1. Home
  2. Asia
  3. Sri Lanka

From pipe dreams to piped water

Damaged water infrastructure in the Vanni, Sri Lanka's northern former zone of conflict
(Amantha Perera/IRIN)

Widespread flooding in Sri Lanka has grabbed the headlines, but in the north of the country a more long-term problem is the absence of pipe-borne water for tens of thousands of civilians returning to the former conflict zone, known locally as the Vanni.

Flood waters that have affected about one million people across Sri Lanka have started to recede since 16 January, but for residents in the Vanni, their longstanding water-access problems are only growing.

Piping water there is now a top priority for the government, say experts, noting how decades of civil war have left water infrastructure in the Vanni in near or total disrepair.

The last wave of fighting between government forces and Liberation Tigers of Tamil Eelam separatist rebels from mid-2007 until May 2009 damaged or destroyed almost all the water facilities, said Samantha Wijesundera, water and sanitation expert at the World Bank Sri Lanka office.

"You have to begin everything anew," he said.

Starting over

The coverage of piped water in the former conflict zone remains well below the national average of 34 percent as of early 2009, according to the government's National Water Supply Board.

On average, three out of 10 people have access to piped water in all the districts that fall within the Vanni: Kilinochchi, Mullaithivu, Jaffna, Vavuniya and Mannar, which has the lowest rate of coverage at 2 percent.

"There are areas of concern over the quality and safety of currently available water sources and resources," said Abdulai KaiKai, chief of water, sanitation and hygiene at the UN Children's Fund (UNICEF) in Sri Lanka.

The agency has helped fund the cleaning and disinfecting of 3,500 hand-dug wells in the region hard hit or neglected in years of fighting.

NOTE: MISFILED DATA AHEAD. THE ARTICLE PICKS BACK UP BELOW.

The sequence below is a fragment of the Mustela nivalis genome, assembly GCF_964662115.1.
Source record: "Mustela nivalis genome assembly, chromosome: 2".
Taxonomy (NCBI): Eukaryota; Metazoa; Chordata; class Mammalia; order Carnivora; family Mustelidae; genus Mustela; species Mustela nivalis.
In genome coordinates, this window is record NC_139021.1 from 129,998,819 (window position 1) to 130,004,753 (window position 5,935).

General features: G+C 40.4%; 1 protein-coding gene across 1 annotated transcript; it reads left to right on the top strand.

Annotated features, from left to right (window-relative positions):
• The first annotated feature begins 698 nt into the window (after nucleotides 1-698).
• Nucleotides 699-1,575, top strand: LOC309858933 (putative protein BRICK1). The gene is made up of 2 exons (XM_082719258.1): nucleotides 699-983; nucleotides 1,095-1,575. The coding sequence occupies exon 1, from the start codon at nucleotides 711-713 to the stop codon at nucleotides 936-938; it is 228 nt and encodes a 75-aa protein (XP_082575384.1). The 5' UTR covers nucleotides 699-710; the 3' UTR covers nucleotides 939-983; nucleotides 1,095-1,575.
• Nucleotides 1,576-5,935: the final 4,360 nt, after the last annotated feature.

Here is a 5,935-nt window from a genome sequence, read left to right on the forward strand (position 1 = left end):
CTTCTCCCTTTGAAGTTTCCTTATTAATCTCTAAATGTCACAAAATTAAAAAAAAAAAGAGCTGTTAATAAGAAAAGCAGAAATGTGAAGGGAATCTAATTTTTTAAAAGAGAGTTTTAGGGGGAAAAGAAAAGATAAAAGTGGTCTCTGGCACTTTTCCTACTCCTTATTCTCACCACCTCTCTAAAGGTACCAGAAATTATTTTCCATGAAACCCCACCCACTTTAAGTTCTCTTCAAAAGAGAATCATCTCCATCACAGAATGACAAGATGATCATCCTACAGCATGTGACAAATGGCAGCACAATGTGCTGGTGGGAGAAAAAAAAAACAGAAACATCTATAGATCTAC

The main sources for drinking water in the Vanni are streams, unprotected wells and closed hand-pump-operated wells, the only one of the three considered relatively safe, or an "improved" drinking water source, according to water experts.

Sources other than piped water considered safe for drinking include boreholes, covered wells and springs, public standpipes and some forms of rainwater collection.

Projects under way

Water repair or reconstruction projects have already begun or funding has been allocated to increase the availability of piped water in the region, according to donors and public officials.

Imelda Sukumar, the top government official in Jaffna District, said US$1.8 million worth of projects were under way in Jaffna District and parts of adjoining Kilinochchi District.

"Over 350,000 people [out of an estimated total population of 850,000, excluding 50,000 military, according to government] will get access to pipe-borne water from these projects," she said. The first recipients are expected to have piped water by the beginning of 2015.

The World Bank's Wijesundera said water projects needed more time than roads or school construction due to the heavier workload involved. The World Bank has pledged $12 million for eight piped water projects in the Vanni and has also assisted in digging new wells and cleaning existing ones.

As the population resettles, water worries are only likely to grow. "Where there is high population density, there is bound to be concern because septic pits are also located on the same ground as wells [in the Vanni]," said Wijesundera.


This article was produced by IRIN News while it was part of the United Nations Office for the Coordination of Humanitarian Affairs. Please send queries on copyright or liability to the UN. For more information: https://shop.un.org/rights-permissions

Share this article
Join the discussion

Help us be the transformation we’d like to see in the news industry

The current journalistic model is broken: Audiences are demanding that the hierarchical, elite-led system of news-gathering and presentation be dismantled in favour of a more inclusive and holistic model based on more equitable access to information and more nuanced and diverse narratives.

The business model is also broken, with many media going bankrupt during the pandemic – despite their information being more valuable than ever – because of a dependence on advertisers. 

Finally, exploitative and extractive practices have long been commonplace in media and other businesses.

We think there is a better way. We want to build something different.

Our new five-year strategy outlines how we will do so. It is an ambitious vision to become a transformative newsroom – and one that we need your support to achieve.

Become a member of The New Humanitarian by making a regular contribution to our work - and help us deliver on our new strategy.

Become a member of The New Humanitarian

Support our journalism and become more involved in our community. Help us deliver informative, accessible, independent journalism that you can trust and provides accountability to the millions of people affected by crises worldwide.